Member Publications

New publications

Bello, Walden. 2019. Counterrevolution: The Global Rise of the Far Right. Fernwood Publishing (Canada)/Practical Action Publishing (UK). Book Flyer

The far right is on the rise. The rhetoric of anger and resentment is emanating from personalities like Donald Trump, Marine Le Pen, Rodrigo Duterte and Viktor Orban and is captivating and mobilizing large numbers of people. In an increasing number of countries, the extreme right has already captured the government or is on the threshold of power.

While this swift turn of events has shocked or surprised many in the North, the extreme right’s seizure of power is not an uncommon event in the South. In Counterrevolution, Walden Bello deconstructs the challenge from the far right by deploying what he calls the dialectic of revolution and counterrevolution and harnesses the methods of comparative history and comparative sociology. Using case studies from Italy in the 1920s, Indonesia in the 1960s, Chile in the 1970s and contemporary Thailand, India and the Philippines, Bello lays bare the origins, dynamics and consequences of counterrevolutionary movements. Reflections on the rise of the right in the United States, Europe and Brazil round out this remarkable and timely study by one of the premier intellectuals of the South.

Walden Bello’s Counterrevolution is a bold, sweeping enterprise that seeks to deconstruct the challenge from the far right.  Using as case studies Italy in the 1920s, Indonesia in the 1960s, Chile in the 1970s, and contemporary Thailand, India, and the Philippines, Bello lays bare the origins, dynamics, and consequences of counterrevolutionary movements.  Reflections on the rise of the right in the United States, Europe, and Brazil round out this remarkable, timely study by one of the premier intellectuals of the South.


Bello, Walden. 2019. Paper Dragons: China and the Next Crash. Zed. Book Flyer

Emerging relatively unscathed from the banking crisis of 2008, China has been viewed as a model of both rampant success and fiscal stability. But beneath the surface lies a network of fissures that look likely to erupt into the next big financial crash. A bloated real-estate sector, roller-coaster stock market, and rapidly growing shadow-banking sector have all coalesced to create a perfect storm: one that is in danger of taking the rest of the world’s economy with it.

Walden Bello traces our recent history of financial crises – from the bursting of Japan’s ‘bubble economy’ in 1990 to Wall Street in 2008 – taking in their political and human ramifications such as rising inequality and environmental degradation. He not only predicts that China might be the site of the next crash, but that under neoliberalism this will simply keep happening. The only way that we can stop this cycle, Bello argues, is through a fundamental change in the ways that we organise: a shift to cooperative enterprise, respectful of the environment, and which fractures the twin legacies of imperialism and capitalism.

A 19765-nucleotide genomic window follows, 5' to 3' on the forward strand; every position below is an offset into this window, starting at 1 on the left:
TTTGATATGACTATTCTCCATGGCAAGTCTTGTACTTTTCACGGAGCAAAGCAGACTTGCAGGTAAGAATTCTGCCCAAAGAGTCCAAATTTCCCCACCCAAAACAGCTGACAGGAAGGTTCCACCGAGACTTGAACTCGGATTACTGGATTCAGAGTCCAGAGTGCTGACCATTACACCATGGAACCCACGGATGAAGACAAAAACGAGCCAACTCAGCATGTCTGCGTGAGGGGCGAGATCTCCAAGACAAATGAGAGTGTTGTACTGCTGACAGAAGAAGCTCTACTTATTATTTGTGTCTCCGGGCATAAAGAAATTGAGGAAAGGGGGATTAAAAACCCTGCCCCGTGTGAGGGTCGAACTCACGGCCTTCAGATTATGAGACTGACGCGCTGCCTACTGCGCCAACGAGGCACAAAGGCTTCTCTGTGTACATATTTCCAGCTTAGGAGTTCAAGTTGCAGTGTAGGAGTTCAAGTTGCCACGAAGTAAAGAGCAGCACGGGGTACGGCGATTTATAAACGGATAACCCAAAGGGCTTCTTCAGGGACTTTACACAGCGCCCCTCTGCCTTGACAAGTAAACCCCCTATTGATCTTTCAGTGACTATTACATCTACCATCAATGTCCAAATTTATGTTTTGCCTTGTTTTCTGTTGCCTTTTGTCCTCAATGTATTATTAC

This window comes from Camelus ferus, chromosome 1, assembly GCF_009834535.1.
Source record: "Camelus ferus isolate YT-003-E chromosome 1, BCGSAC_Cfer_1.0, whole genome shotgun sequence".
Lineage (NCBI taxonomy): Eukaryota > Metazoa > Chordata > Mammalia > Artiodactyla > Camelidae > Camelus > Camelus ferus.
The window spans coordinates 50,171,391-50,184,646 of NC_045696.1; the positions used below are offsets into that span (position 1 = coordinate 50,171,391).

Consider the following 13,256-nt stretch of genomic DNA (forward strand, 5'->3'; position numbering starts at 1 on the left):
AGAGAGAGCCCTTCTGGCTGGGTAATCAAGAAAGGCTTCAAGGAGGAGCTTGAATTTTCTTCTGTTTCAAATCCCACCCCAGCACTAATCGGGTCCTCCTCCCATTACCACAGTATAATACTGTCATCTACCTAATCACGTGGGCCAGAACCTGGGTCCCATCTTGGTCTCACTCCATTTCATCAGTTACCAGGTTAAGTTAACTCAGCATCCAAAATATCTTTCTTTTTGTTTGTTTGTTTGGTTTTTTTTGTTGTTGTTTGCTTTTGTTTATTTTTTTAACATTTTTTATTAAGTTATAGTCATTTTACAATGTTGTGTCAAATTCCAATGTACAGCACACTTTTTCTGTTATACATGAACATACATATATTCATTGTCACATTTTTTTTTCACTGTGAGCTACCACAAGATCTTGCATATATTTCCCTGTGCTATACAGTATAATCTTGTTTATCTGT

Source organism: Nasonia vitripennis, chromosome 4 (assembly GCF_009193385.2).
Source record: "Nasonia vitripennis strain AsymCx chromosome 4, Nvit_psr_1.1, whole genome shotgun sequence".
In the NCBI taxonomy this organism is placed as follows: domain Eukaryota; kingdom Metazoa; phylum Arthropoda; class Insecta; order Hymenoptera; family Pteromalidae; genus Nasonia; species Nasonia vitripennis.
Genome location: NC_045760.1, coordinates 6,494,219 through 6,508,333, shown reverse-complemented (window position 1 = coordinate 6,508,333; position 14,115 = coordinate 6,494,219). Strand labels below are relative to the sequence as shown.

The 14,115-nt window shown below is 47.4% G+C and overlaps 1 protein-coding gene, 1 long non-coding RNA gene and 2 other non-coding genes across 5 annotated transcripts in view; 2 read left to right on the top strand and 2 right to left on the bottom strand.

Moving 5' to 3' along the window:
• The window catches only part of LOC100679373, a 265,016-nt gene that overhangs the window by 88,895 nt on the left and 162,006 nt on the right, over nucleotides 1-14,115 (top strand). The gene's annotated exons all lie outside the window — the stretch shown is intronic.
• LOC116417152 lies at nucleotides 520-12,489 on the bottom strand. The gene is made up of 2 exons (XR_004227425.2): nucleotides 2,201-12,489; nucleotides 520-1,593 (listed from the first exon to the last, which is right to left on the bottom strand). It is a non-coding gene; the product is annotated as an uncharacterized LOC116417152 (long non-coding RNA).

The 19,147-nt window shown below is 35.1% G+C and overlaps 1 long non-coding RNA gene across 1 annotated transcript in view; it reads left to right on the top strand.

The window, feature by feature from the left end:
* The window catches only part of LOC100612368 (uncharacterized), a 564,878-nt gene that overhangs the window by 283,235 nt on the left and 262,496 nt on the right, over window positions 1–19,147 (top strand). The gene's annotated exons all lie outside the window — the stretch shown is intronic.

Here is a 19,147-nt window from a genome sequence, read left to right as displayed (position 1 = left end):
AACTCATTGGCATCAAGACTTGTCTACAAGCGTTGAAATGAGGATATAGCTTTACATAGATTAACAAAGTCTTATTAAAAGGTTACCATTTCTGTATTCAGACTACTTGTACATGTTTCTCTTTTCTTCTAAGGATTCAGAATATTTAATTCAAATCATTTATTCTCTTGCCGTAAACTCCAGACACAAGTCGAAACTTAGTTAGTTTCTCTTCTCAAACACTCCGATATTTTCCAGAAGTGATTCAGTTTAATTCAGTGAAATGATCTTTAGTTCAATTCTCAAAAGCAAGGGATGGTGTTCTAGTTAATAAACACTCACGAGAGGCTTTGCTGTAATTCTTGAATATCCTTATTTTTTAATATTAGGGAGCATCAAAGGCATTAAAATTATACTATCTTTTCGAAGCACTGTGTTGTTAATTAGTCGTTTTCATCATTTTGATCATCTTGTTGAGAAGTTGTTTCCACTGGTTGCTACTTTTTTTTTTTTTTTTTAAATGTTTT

Insightful, erudite and passionate, Paper Dragons is a must-read for anyone wishing to prevent the next financial meltdown.

Neubert 2019.pngNeubert, Dieter. 2019. Inequality, Socio-Cultural Differentiation and Social Structures in Africa: Beyond Class. Palgrave Macmillan. 

This book contends that conventional class concepts are not able to adequately capture social inequality and socio-cultural differentiation in Africa. Earlier empirical findings concerning ethnicity, neo-traditional authorities, patron-client relations, lifestyles, gender, social networks, informal social security, and even the older debate on class in Africa, have provided evidence that class concepts do not apply; yet these findings have mostly been ignored.

For an analysis of the social structures and persisting extreme inequality in African societies – and in other societies of the world – we need to go beyond class, consider the empirical realities and provincialise our conventional theories. This book develops a new framework for the analysis of social structure based on empirical findings and more nuanced approaches, including livelihood analysis and intersectionality, and will be useful for students and scholars in African studies and development studies, sociology, social anthropology, political science and geography.

from the RC09 Newsletter Spring/Summer 2018

Genov, Nikolai. 2019. Challenges of Individualization. Palgrave Macmillan.

This book critically engages with a series of provocative questions that ask: Why are contemporary societies so dependent on constructive and destructive effects of individualization? Is this phenomenon only related to the ‘second’ or ‘late’ modernity? Can the concept of individualization be productively used for developing a sociological diagnosis of our time? The innovative answers suggested in this book are focused on two types of challenges accompanying the rise of individualization. First, it is caused by controversial changes in social structures and action patterns. Second, the effects of individualization question varieties of the common good. Both challenges have a long history but reached critical intensity in the advanced contemporary societies in the context of current globalization.

Heideman, Laura J. 2018. “Making Civil Society Sustainable: The Legacy of USAID in Croatia.” Voluntas 29(2):333-347.